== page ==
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New Microsoft tools aim for mobile boost

The software titan is set to announce new tools for building software for cell phones and personal digital assistants.

    Microsoft on Monday will announce new tools for building software for cell phones and personal digital assistants.

    The software maker will debut a second test version of its .Net Compact Framework, a programming infrastructure for writing Web services software for mobile devices.

    The software will be built into a forthcoming new version of Microsoft's Visual Studio.Net development tool package, allowing programmers for the first time to use the same tools to build software for PCs, servers and mobile devices. Previously, programmers needed to buy or download a separate development tool package for mobile devices. The more general .Net Framework for software that runs on PCs and servers is already built into Visual Studio.Net.

    "The .Net Compact Framework allows desktop developers to transfer their skills down to devices. Before, it was an arcane art for a well-trained few," said David Rasmussen, lead product manager for Microsoft's .Net mobile developer platform.

    Also this week, the software maker is releasing a test version of its latest Visual Studio.Net tools suite, code-named Everett, with the .Net Compact Framework built in. While the final version of .Net Compact Framework should be completed this fall, Everett should be released by the end of the year or early next year, Rasmussen said.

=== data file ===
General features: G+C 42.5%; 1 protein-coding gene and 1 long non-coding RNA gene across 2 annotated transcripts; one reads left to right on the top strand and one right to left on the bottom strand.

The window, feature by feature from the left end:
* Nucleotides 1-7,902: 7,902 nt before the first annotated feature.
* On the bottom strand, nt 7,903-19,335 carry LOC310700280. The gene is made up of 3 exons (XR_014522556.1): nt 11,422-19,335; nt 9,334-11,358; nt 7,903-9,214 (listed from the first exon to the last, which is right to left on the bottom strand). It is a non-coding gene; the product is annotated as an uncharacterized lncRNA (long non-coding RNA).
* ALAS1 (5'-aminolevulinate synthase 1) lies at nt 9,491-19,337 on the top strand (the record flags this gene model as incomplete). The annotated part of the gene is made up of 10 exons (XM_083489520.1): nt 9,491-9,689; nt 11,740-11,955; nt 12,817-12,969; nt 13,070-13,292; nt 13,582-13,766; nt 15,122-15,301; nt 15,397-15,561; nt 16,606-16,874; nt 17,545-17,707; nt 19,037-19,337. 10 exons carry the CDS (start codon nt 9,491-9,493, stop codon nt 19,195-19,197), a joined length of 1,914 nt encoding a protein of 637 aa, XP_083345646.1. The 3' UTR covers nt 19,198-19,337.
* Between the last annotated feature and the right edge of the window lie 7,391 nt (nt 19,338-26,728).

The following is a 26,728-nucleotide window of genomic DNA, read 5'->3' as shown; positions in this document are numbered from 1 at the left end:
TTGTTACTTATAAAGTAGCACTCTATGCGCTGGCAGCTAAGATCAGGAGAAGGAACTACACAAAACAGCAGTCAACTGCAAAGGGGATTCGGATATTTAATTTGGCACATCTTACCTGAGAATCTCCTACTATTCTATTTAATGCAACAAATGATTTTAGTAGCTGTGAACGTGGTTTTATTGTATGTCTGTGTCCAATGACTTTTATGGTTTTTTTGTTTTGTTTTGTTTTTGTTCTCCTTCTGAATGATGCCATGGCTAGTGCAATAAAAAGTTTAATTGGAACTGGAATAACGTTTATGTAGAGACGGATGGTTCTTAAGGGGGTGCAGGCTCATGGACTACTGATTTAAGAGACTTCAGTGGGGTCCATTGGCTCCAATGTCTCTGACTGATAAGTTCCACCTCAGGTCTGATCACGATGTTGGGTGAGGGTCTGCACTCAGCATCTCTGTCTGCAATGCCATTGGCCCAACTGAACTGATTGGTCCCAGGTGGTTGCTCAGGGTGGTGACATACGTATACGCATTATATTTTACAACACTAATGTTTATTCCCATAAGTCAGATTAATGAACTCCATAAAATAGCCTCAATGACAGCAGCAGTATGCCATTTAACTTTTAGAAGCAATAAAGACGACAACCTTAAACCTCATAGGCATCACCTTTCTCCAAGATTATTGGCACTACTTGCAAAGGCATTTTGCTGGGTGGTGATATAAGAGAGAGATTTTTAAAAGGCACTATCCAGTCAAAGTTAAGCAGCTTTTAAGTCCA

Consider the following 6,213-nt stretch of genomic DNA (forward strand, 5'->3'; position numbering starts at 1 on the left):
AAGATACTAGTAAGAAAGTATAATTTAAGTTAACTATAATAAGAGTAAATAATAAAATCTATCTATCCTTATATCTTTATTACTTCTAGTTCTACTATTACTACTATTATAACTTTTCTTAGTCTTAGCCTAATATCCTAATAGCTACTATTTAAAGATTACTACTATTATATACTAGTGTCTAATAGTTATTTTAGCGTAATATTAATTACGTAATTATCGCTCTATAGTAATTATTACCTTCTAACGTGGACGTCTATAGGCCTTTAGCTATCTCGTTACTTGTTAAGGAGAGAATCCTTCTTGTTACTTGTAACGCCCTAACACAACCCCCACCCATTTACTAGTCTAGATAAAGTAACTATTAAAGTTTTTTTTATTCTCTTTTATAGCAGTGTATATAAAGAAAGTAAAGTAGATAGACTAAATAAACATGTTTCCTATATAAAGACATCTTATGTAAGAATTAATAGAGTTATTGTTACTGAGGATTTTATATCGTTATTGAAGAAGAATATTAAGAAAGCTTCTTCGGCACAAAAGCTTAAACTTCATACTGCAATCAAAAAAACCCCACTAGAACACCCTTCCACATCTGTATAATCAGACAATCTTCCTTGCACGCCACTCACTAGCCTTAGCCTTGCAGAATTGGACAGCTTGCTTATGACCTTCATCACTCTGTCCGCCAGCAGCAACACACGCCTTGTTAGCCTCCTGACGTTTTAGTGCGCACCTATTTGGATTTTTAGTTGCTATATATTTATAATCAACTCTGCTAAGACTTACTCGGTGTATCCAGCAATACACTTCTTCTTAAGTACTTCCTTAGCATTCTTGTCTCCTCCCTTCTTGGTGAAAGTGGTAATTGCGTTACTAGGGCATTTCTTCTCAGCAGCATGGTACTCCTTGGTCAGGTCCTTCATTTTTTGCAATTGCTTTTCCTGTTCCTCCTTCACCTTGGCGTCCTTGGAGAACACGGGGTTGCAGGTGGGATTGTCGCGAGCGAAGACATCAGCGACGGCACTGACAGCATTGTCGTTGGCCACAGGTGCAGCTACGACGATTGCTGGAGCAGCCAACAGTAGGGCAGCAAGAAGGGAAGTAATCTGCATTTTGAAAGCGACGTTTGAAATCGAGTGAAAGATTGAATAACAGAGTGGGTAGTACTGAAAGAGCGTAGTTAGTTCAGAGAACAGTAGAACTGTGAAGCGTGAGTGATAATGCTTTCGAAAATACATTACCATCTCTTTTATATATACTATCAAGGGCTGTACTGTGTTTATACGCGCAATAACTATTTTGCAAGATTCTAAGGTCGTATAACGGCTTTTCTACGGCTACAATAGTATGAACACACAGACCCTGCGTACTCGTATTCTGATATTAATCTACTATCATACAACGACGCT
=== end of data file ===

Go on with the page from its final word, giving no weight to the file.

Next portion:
The new technology gives Microsoft a boost in the software market for mobile devices, where it is lagging behind rival Java software sold by the likes of Sun Microsystems, IBM, Oracle and others. Motorola, Nokia and many other major cellular phone manufacturers are using software that supports Sun's Java 2 Micro Edition (J2ME).

    Microsoft and the Java companies are duking it out in the emerging market for Web services, a method of writing software that allows businesses to interact via the Internet.

    "Microsoft has some significant ground to make up in terms of mind share and market share. But J2ME developers still lack good tools for building graphical user interfaces (GUIs) to a range of devices," said Illuminata analyst James Governor. "Never write off Microsoft. If there's one vendor that understands GUIs and tools for building them, it's (Microsoft). The Compact Framework is an attractive proposition because it's a single development model, deployable to multiple devices."

    The second test version of the .Net Compact Framework offers bug fixes and new features for building user interfaces, such as hand-writing recognition, Rasmussen said.

    Microsoft's .Net Framework and .Net Compact Framework are crucial pieces of Microsoft's overarching .Net Web services plan. Microsoft says that .Net simplifies Windows programming by automating many development tasks to enable software to run on a myriad of devices. Because the .Net plan includes prewritten software code, it can save developers' time, simplify a confusing array of programming interfaces and eliminate common bugs, analysts said.

    To further strengthen its offerings in the device market, Microsoft on Monday also released a new version of its mobile database software for handheld devices. SQL Server CE Edition 2.0, downloadable free from Microsoft's Web site, is technology that stores and collects information. It allows employees using handhelds to connect to their corporate networks, download data, work offline and then connect to the network again to sync their work.

    The new version of SQL Server CE Edition runs faster than previous versions and supports .Net Compact Framework, Rasmussen said.